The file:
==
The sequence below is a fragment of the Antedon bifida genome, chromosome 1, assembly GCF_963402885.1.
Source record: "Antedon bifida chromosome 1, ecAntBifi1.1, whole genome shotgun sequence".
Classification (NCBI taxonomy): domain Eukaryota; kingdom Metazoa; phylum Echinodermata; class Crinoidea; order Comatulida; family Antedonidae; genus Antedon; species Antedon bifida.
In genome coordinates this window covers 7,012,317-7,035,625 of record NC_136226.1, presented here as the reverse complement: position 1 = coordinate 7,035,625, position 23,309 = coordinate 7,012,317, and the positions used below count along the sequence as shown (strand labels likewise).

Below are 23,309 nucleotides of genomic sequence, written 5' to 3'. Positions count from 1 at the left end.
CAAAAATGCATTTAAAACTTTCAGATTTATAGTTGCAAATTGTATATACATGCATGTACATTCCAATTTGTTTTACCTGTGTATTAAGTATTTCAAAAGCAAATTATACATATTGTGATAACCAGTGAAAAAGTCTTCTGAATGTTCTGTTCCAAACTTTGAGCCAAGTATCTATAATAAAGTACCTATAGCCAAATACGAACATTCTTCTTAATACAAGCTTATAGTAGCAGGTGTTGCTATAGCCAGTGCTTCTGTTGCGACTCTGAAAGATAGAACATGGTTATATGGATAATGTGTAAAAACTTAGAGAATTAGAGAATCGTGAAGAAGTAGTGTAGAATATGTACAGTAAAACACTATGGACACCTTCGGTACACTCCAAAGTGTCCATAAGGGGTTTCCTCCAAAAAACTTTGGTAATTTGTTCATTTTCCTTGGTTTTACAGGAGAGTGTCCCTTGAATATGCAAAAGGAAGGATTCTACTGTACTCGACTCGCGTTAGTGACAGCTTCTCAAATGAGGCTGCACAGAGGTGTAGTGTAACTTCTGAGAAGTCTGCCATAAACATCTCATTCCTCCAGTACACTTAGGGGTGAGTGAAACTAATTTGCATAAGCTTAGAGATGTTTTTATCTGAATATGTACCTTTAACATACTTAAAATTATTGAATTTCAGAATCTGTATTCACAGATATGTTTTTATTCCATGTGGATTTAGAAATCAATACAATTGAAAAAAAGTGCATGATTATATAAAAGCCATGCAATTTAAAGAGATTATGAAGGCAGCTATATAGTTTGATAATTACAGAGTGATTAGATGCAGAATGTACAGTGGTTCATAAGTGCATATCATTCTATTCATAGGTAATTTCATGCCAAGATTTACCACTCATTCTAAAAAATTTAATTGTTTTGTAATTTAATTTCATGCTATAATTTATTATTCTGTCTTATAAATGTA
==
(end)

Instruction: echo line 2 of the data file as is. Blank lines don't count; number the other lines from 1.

Source record: "Antedon bifida chromosome 1, ecAntBifi1.1, whole genome shotgun sequence".